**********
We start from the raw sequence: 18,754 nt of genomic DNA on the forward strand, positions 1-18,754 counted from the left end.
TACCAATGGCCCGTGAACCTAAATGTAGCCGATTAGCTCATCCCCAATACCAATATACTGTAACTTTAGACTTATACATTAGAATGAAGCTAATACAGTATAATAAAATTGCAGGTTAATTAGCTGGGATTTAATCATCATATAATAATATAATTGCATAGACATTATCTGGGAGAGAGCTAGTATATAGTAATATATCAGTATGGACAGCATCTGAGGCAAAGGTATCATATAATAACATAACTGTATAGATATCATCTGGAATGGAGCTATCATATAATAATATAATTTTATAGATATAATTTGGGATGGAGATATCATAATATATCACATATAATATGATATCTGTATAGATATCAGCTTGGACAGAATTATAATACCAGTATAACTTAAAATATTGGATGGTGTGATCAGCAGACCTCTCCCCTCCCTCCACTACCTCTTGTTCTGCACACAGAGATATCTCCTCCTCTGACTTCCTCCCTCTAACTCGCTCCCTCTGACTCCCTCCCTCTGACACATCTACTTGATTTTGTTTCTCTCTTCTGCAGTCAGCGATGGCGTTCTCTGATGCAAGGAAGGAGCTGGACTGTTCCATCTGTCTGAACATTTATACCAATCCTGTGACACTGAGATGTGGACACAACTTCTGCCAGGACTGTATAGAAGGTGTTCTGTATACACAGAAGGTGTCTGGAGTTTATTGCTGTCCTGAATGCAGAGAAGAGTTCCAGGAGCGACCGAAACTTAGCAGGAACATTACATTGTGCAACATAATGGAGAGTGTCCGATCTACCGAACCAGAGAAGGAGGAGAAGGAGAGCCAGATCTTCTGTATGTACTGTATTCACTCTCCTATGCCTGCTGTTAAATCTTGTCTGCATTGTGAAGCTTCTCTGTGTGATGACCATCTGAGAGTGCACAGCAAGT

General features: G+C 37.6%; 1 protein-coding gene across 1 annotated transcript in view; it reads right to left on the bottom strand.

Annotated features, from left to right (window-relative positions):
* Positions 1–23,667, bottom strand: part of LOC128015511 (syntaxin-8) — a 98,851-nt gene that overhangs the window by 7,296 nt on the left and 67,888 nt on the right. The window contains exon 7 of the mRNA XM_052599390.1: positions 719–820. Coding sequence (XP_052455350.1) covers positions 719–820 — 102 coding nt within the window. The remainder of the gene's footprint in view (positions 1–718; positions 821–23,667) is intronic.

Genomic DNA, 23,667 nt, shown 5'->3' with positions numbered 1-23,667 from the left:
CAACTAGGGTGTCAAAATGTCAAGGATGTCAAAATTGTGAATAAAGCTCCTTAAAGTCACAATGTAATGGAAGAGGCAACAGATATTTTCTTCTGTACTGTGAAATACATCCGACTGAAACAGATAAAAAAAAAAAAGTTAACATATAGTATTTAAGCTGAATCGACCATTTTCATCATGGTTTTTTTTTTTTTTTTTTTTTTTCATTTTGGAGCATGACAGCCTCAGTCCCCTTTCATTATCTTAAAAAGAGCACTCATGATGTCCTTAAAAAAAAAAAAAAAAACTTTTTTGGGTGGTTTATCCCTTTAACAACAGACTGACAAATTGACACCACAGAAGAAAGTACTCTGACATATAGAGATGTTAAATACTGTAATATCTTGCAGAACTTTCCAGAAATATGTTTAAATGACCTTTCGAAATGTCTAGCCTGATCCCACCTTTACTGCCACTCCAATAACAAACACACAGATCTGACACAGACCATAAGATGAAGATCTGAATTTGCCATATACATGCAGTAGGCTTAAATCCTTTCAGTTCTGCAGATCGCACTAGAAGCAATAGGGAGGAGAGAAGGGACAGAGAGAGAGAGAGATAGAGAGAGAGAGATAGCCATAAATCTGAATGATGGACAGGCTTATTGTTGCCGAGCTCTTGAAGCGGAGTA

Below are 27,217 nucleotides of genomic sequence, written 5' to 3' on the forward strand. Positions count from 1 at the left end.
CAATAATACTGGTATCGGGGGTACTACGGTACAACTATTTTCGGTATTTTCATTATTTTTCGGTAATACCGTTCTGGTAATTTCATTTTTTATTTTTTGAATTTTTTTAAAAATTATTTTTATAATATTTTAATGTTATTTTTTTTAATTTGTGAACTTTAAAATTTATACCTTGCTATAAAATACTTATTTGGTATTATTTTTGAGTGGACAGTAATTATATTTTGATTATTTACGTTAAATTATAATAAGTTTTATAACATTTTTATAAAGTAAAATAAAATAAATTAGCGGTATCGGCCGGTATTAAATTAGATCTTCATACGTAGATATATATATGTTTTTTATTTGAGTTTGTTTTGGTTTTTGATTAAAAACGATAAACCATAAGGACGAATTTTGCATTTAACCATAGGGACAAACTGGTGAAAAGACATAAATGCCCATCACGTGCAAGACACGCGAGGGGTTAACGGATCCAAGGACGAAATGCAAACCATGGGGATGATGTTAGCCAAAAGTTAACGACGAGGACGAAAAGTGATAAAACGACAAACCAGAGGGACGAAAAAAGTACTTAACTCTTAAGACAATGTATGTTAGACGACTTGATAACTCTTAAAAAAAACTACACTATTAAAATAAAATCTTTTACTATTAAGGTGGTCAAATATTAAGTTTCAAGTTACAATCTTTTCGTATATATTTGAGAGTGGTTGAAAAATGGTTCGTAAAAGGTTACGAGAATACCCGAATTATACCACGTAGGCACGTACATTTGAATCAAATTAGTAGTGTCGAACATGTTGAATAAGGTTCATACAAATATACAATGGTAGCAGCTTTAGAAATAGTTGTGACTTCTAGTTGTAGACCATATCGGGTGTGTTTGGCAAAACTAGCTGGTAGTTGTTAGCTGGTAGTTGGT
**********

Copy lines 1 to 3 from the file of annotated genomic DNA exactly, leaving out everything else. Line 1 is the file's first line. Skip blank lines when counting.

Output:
We start from the raw sequence: 18,754 nt of genomic DNA on the forward strand, positions 1-18,754 counted from the left end.
TACCAATGGCCCGTGAACCTAAATGTAGCCGATTAGCTCATCCCCAATACCAATATACTGTAACTTTAGACTTATACATTAGAATGAAGCTAATACAGTATAATAAAATTGCAGGTTAATTAGCTGGGATTTAATCATCATATAATAATATAATTGCATAGACATTATCTGGGAGAGAGCTAGTATATAGTAATATATCAGTATGGACAGCATCTGAGGCAAAGGTATCATATAATAACATAACTGTATAGATATCATCTGGAATGGAGCTATCATATAATAATATAATTTTATAGATATAATTTGGGATGGAGATATCATAATATATCACATATAATATGATATCTGTATAGATATCAGCTTGGACAGAATTATAATACCAGTATAACTTAAAATATTGGATGGTGTGATCAGCAGACCTCTCCCCTCCCTCCACTACCTCTTGTTCTGCACACAGAGATATCTCCTCCTCTGACTTCCTCCCTCTAACTCGCTCCCTCTGACTCCCTCCCTCTGACACATCTACTTGATTTTGTTTCTCTCTTCTGCAGTCAGCGATGGCGTTCTCTGATGCAAGGAAGGAGCTGGACTGTTCCATCTGTCTGAACATTTATACCAATCCTGTGACACTGAGATGTGGACACAACTTCTGCCAGGACTGTATAGAAGGTGTTCTGTATACACAGAAGGTGTCTGGAGTTTATTGCTGTCCTGAATGCAGAGAAGAGTTCCAGGAGCGACCGAAACTTAGCAGGAACATTACATTGTGCAACATAATGGAGAGTGTCCGATCTACCGAACCAGAGAAGGAGGAGAAGGAGAGCCAGATCTTCTGTATGTACTGTATTCACTCTCCTATGCCTGCTGTTAAATCTTGTCTGCATTGTGAAGCTTCTCTGTGTGATGACCATCTGAGAGTGCACAGCAAGT

General features: G+C 37.6%; 1 protein-coding gene across 1 annotated transcript in view; it reads right to left on the bottom strand.